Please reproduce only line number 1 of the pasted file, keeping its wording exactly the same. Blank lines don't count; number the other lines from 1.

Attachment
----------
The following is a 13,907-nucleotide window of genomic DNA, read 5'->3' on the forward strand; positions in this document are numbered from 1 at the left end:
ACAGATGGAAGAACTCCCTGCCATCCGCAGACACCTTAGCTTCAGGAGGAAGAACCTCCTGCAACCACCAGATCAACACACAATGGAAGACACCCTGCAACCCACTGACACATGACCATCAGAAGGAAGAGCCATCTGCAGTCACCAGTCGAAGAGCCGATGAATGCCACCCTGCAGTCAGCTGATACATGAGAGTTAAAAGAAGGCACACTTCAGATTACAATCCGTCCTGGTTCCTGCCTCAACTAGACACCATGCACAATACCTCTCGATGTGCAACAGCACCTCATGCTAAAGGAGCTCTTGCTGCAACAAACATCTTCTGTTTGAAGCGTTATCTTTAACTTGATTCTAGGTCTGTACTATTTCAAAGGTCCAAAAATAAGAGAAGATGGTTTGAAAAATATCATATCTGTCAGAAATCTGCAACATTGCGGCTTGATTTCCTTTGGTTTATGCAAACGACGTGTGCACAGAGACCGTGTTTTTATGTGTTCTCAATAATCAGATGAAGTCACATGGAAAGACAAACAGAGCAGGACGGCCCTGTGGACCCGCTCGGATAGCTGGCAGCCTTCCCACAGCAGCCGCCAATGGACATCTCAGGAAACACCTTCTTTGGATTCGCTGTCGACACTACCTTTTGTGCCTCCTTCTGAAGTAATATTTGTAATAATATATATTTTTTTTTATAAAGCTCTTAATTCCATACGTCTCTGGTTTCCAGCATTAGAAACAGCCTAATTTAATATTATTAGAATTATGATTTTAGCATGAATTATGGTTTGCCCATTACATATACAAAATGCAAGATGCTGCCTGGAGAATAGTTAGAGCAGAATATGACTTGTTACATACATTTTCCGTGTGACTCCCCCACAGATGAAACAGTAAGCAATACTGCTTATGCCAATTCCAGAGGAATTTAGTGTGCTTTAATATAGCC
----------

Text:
The following is a 13,907-nucleotide window of genomic DNA, read 5'->3' on the forward strand; positions in this document are numbered from 1 at the left end: